you could use in your writing that would communicate some of the strong emotions
mid-chapter, Our Author gives us an extensive description of long-wall mining.
Considering that he grew up in a coal town, it seems obvious that he'd have
much more knowledge about this process than his average reader. In
spite of that, can you find evidence that he has done extensive research
to prepare for this part of the book? Why would he do so if he was
clearly more knowledgeable than his audience? Imagine some elements
of your life that you might like to include in a story some day that will
require further research in order to be expressed completely. (This
is a good reminder that believability in a story is held by the details,
and our ability to hold a reader's interest may very well depend upon the
effectiveness of our research in gathering those details.)
(66) Another excellent example of Our Author's
craft comes at the end of the chapter. Sonny realizes that the Jake
he knew has mutated into an adult and that Homer has been the catalyst for
that change. Ironically, while Jake sees Homer's contribution to his
entry into manhood as an important and valuable thing, Sonny is angry, believing
that Homer is a "grinding wheel" that has ground Jake down "into somebody
I hardly knew." Our Author treads a delicate path here, because he has
to describe feelings he held as a young man about his own father, even though
we feel that he must long since have come to understand Homer's actions and
motivations. What do you think are some good techniques for recapturing
the thoughts and feelings of moments we did not understand when they occurred,
but which have become clear with the passage of time? Do you think it
possible, at this stage of his life, that Sonny needs a little "grinding down"
nice technique used by Our Author here is the climax of the tension over
Sonny's trip to the mine. Secrets create tension in a story (as in
life), so it always provides a nice twist when the person from whom the secret
has been kept (in this case, Elsie) has been a party to the conspiracy all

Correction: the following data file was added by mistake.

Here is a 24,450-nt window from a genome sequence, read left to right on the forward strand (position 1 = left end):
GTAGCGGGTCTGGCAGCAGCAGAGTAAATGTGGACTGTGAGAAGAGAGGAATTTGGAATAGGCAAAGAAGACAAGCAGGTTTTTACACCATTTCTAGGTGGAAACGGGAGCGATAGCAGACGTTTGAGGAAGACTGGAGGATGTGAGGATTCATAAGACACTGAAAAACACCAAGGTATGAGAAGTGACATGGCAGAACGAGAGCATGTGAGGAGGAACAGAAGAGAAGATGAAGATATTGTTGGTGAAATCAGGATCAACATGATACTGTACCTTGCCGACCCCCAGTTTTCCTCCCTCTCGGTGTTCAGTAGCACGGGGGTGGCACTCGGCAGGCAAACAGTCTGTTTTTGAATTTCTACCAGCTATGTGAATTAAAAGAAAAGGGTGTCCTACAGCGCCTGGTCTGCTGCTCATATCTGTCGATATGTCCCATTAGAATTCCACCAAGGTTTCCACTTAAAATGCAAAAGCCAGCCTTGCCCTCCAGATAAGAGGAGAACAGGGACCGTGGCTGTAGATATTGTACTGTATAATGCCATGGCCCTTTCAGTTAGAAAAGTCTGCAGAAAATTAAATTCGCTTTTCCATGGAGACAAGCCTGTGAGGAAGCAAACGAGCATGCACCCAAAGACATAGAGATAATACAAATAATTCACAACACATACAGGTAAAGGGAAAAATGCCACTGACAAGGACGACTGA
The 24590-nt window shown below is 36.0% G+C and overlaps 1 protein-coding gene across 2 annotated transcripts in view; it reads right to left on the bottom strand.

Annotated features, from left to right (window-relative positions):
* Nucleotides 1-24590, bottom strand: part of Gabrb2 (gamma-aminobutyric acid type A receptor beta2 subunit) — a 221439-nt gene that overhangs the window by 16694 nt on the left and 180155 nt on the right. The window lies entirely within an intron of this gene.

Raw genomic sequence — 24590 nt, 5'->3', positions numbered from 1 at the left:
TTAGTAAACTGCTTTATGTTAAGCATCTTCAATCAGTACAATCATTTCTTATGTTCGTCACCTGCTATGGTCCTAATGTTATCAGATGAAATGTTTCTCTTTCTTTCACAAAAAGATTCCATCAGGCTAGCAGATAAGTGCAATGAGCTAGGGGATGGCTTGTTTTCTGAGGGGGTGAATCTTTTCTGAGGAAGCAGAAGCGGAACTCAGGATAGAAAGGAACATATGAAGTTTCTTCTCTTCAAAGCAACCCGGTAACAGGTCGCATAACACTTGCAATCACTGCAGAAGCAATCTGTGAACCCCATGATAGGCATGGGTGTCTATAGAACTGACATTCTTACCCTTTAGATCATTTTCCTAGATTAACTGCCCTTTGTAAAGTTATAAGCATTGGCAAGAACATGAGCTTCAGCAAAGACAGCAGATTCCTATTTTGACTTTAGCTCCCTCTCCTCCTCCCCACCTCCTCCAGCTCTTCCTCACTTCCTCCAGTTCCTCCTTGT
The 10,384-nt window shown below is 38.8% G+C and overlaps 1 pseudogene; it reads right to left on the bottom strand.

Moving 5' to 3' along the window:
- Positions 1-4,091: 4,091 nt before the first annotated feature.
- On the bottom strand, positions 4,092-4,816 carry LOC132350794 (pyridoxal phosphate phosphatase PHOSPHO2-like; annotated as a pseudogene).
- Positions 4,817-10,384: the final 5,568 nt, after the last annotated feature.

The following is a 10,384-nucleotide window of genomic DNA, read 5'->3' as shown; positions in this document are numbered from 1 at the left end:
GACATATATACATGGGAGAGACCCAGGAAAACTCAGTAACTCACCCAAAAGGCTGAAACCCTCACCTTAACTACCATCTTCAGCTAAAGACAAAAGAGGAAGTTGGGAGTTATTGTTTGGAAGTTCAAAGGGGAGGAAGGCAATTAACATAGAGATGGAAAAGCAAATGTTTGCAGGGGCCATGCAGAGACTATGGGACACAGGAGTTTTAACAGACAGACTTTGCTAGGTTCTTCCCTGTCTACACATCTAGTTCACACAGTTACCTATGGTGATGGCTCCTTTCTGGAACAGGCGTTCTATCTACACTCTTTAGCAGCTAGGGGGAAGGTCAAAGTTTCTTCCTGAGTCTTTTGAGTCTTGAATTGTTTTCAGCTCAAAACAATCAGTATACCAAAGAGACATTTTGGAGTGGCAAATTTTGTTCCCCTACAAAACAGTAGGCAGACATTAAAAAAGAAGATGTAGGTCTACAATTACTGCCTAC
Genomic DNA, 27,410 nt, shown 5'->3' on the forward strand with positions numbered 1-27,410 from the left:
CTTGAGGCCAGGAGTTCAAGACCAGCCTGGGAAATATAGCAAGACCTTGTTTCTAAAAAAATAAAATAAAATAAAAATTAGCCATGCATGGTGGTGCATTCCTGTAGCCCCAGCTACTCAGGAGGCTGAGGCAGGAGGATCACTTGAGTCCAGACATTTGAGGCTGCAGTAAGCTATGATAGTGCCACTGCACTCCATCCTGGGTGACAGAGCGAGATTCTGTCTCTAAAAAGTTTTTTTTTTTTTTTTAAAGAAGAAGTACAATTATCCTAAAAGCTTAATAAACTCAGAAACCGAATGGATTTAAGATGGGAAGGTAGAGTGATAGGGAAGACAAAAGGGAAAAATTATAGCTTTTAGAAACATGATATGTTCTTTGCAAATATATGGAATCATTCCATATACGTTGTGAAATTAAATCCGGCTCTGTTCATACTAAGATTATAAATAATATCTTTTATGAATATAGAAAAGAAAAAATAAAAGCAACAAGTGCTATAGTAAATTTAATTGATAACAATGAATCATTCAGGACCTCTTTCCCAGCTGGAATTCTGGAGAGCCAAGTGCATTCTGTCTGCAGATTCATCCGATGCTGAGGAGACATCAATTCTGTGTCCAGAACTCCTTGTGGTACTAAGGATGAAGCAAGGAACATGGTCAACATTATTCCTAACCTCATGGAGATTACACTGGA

along. Perhaps you can think of some times when secrets you were trying
to keep ended up coming out differently than you expected.
(68) Sonny is greatly surprised when he
meets the kids from Welch, who turn out to be much more similar to his friends
than he would have expected. He has built up all sorts of assumptions
and expectations of them that prove false. Our prejudices usually turn
out to be unfounded once we are confronted with the truth. Part of my
great enjoyment on my trip to Russia was in discovering that the people were
very much like us, despite what I had been taught as a child. Perhaps
you can recall an instance where some person or group you met up with turned
out to be much different that you had anticipated.
(69) It seems
as though Our Author is giving us more frequent short, breather chapters as
we approach the end of the book. Do you have any ideas about why he
would pace the book this way?
note only: pay attention to the way Our Author transforms
the disaster with the car into something completely different than we thought
it would be.
the moment when Sonny finally reaches a crisis about the root of his sadness,
we get some of the most pithy, portentous writing of the entire book.
It behooves the young writer to look closely at these types of moments, because
it takes a special art to bring out such emotion in a character. Notice
his desperation, grappling to fully understand the cause of his depression,
even to the point of making an extended list in order to analyze its origins.
Having failed to do so logically and scientifically (as he usually solves
everything), Sonny resorts finally to faith, praying to God for an answer.
Instantly, he realizes that he has made a mistake, because he will receive one, he's unlikely
to enjoy it, and the pain will be awful. As the old saying goes,
"Be careful what you ask for; you may just get it." The extent of Sonny's
angst here within just a few sentences is absolutely amazing. Diagram
each group of sentences in this first section of the chapter as to the purpose
they serve in advancing the drama. Look carefully for the structure
that underlies the writing here.
(71) At the end of the chapter, Sonny finally
realizes the source of all his sadness. Are you surprised at the "revelation"?
Does it seem too simplistic or trite for your taste, or does it seem to fit
perfectly, considering the timing and plot development? Now that he
has determined the source, what do you think the solution will be?
title of this chapter seems very literary, and I cannot help but imagine
that it is an allusion to something that would provide us a little insight.
Maybe a little research on your part would uncover the meaning of it.
(73) Our Author once again takes a simple,
seemingly innocent occurrence and turns it into a wonderful pivot point for
reinforcing the storyline. Sonny tries his first cup of coffee (now
that he's feeling all grown up and everything) and finds it disgusting.
Elsie comments, "What sometimes smells sweet tastes bitter in the trying."
Obviously, she is referring to the coffee, but there is also an allusion
to something else. What is it? Why does Our Author feel the need
to reinforce, even subtly, that idea at this point in the story? (Notice
also that he does it with great economy of words, as always.) What
simple, everyday event might you be able to use for similar story pivots?
(74) The final scene of the chapter, Sonny realizes